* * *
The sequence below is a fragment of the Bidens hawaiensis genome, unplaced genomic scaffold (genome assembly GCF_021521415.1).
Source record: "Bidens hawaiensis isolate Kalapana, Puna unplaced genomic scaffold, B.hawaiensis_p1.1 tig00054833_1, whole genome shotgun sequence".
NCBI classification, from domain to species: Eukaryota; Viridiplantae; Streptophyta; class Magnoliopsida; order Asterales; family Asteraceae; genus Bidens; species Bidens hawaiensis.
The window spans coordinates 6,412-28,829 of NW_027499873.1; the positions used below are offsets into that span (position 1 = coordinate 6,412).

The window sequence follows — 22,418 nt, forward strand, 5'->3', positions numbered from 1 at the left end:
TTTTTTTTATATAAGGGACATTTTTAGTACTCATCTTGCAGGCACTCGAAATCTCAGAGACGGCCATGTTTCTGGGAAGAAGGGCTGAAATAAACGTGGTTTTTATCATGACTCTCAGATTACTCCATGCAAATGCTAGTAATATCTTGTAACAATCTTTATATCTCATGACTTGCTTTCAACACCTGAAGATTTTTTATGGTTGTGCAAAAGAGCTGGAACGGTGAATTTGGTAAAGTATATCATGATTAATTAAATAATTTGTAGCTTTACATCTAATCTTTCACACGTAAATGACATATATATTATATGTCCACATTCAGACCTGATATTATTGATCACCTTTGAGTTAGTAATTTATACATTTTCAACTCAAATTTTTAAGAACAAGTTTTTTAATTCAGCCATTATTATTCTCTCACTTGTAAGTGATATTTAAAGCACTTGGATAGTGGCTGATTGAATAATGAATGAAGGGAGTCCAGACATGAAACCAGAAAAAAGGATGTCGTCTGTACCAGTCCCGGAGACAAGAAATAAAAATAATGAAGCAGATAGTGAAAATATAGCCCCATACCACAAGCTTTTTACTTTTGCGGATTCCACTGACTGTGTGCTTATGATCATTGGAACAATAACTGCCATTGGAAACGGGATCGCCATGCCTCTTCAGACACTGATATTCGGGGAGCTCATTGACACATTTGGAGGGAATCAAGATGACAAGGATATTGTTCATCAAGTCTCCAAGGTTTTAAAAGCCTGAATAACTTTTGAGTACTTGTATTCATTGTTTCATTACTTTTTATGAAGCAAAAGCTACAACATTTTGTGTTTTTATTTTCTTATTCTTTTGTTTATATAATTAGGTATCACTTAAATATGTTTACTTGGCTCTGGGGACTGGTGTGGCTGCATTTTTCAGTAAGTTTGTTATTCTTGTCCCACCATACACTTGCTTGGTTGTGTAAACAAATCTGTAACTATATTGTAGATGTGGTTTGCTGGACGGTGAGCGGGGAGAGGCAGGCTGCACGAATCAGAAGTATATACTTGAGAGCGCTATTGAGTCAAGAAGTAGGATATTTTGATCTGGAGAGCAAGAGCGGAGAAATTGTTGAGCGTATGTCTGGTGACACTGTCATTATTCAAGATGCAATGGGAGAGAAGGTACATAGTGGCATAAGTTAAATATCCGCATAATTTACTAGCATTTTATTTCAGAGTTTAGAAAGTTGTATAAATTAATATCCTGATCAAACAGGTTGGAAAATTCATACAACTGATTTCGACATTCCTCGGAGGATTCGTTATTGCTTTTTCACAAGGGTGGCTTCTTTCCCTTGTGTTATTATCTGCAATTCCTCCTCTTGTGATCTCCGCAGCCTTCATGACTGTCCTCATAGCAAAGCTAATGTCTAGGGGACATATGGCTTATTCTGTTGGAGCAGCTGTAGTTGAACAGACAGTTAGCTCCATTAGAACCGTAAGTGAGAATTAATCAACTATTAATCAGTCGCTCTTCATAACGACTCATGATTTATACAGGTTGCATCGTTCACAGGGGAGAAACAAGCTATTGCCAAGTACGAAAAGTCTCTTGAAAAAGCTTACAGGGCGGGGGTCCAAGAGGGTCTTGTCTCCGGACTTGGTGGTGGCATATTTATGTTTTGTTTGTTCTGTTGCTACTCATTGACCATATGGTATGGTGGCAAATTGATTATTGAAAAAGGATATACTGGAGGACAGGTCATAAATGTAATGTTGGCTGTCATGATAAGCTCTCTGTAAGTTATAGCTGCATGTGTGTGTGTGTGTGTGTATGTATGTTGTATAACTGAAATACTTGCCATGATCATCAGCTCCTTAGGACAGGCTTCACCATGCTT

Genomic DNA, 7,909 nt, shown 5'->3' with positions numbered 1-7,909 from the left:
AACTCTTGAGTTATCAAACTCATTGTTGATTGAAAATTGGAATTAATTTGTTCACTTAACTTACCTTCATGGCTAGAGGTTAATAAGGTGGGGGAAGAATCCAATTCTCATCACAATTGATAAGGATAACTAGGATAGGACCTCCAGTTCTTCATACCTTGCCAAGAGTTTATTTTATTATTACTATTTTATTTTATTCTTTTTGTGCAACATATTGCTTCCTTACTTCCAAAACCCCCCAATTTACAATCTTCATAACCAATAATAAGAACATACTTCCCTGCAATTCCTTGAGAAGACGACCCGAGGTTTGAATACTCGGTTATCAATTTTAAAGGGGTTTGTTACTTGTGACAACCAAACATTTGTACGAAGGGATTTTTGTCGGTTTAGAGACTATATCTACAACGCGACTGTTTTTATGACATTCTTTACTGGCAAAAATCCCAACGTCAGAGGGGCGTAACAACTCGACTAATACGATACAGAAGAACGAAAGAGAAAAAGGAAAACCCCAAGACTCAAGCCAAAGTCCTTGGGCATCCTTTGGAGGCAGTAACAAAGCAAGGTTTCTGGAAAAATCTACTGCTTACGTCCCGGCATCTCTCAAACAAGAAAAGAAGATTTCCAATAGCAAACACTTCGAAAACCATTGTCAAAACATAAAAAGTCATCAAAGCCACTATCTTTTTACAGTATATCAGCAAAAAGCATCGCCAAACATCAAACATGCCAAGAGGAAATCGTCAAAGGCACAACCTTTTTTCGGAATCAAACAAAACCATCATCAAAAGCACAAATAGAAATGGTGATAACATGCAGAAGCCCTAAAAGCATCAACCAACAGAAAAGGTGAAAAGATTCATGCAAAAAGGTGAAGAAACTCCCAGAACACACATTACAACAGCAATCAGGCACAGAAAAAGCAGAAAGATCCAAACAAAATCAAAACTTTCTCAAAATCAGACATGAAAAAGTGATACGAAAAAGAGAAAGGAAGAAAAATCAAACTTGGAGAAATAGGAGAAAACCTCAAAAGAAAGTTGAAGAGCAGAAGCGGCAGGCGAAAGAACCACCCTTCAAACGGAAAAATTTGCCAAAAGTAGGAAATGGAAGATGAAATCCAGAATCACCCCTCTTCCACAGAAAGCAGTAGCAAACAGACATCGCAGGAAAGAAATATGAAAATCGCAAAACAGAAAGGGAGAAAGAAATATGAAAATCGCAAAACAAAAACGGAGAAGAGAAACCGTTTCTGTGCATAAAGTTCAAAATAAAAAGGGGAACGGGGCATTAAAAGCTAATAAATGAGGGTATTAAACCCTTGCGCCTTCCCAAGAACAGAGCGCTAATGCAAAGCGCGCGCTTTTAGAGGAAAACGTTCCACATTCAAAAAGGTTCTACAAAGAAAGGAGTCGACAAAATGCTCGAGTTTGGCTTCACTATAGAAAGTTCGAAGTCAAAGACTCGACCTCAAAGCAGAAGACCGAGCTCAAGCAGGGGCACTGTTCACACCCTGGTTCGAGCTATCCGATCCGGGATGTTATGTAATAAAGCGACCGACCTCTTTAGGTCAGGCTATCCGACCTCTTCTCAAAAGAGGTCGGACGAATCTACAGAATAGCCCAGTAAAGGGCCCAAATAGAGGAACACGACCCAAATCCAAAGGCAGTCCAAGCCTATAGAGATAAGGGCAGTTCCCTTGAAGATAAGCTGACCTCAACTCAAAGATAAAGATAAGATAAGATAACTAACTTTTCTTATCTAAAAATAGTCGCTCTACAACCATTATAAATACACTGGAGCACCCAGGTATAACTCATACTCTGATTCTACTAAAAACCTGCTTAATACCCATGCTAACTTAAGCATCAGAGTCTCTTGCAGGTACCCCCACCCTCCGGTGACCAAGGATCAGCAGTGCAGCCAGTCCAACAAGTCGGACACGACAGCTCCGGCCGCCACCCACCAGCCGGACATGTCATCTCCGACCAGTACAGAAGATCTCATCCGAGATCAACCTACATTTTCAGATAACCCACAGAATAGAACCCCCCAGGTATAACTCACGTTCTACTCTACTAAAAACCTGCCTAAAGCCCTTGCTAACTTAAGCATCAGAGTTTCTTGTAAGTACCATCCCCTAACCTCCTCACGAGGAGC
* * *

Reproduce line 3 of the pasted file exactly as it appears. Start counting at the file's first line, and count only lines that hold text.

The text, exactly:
NCBI classification, from domain to species: Eukaryota; Viridiplantae; Streptophyta; class Magnoliopsida; order Asterales; family Asteraceae; genus Bidens; species Bidens hawaiensis.